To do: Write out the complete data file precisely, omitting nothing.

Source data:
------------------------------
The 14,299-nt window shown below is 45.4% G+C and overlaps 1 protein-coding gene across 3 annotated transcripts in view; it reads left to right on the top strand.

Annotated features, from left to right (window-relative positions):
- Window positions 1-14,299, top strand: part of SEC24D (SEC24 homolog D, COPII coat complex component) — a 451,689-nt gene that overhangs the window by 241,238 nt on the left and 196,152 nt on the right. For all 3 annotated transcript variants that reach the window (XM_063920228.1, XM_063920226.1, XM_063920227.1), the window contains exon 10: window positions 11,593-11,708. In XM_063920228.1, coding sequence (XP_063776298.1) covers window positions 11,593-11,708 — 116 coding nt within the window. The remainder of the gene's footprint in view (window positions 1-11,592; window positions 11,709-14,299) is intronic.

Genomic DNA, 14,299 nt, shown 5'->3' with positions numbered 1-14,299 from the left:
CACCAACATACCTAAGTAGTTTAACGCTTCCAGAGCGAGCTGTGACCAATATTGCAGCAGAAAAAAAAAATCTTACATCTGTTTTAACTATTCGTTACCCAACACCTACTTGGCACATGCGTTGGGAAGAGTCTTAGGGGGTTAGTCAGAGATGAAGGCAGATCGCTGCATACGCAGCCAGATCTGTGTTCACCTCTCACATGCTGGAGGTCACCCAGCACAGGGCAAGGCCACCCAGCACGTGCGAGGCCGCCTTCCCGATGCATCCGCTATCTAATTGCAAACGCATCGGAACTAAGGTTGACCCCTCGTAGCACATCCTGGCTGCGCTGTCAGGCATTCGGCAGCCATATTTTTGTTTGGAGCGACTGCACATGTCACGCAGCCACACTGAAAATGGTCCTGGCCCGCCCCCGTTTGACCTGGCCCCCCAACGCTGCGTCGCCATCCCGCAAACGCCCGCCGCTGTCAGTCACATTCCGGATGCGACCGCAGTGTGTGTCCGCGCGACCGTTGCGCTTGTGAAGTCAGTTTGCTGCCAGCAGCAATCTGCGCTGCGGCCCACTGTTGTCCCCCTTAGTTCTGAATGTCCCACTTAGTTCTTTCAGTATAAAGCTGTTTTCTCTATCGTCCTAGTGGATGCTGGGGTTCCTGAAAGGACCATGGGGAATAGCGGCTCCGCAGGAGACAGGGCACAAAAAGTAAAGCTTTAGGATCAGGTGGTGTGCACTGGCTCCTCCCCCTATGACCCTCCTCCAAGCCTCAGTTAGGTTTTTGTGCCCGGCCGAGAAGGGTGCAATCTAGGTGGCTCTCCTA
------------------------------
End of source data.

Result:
The 14,299-nt window shown below is 45.4% G+C and overlaps 1 protein-coding gene across 3 annotated transcripts in view; it reads left to right on the top strand.

Annotated features, from left to right (window-relative positions):
- Window positions 1-14,299, top strand: part of SEC24D (SEC24 homolog D, COPII coat complex component) — a 451,689-nt gene that overhangs the window by 241,238 nt on the left and 196,152 nt on the right. For all 3 annotated transcript variants that reach the window (XM_063920228.1, XM_063920226.1, XM_063920227.1), the window contains exon 10: window positions 11,593-11,708. In XM_063920228.1, coding sequence (XP_063776298.1) covers window positions 11,593-11,708 — 116 coding nt within the window. The remainder of the gene's footprint in view (window positions 1-11,592; window positions 11,709-14,299) is intronic.

Genomic DNA, 14,299 nt, shown 5'->3' with positions numbered 1-14,299 from the left:
CACCAACATACCTAAGTAGTTTAACGCTTCCAGAGCGAGCTGTGACCAATATTGCAGCAGAAAAAAAAAATCTTACATCTGTTTTAACTATTCGTTACCCAACACCTACTTGGCACATGCGTTGGGAAGAGTCTTAGGGGGTTAGTCAGAGATGAAGGCAGATCGCTGCATACGCAGCCAGATCTGTGTTCACCTCTCACATGCTGGAGGTCACCCAGCACAGGGCAAGGCCACCCAGCACGTGCGAGGCCGCCTTCCCGATGCATCCGCTATCTAATTGCAAACGCATCGGAACTAAGGTTGACCCCTCGTAGCACATCCTGGCTGCGCTGTCAGGCATTCGGCAGCCATATTTTTGTTTGGAGCGACTGCACATGTCACGCAGCCACACTGAAAATGGTCCTGGCCCGCCCCCGTTTGACCTGGCCCCCCAACGCTGCGTCGCCATCCCGCAAACGCCCGCCGCTGTCAGTCACATTCCGGATGCGACCGCAGTGTGTGTCCGCGCGACCGTTGCGCTTGTGAAGTCAGTTTGCTGCCAGCAGCAATCTGCGCTGCGGCCCACTGTTGTCCCCCTTAGTTCTGAATGTCCCACTTAGTTCTTTCAGTATAAAGCTGTTTTCTCTATCGTCCTAGTGGATGCTGGGGTTCCTGAAAGGACCATGGGGAATAGCGGCTCCGCAGGAGACAGGGCACAAAAAGTAAAGCTTTAGGATCAGGTGGTGTGCACTGGCTCCTCCCCCTATGACCCTCCTCCAAGCCTCAGTTAGGTTTTTGTGCCCGGCCGAGAAGGGTGCAATCTAGGTGGCTCTCCTA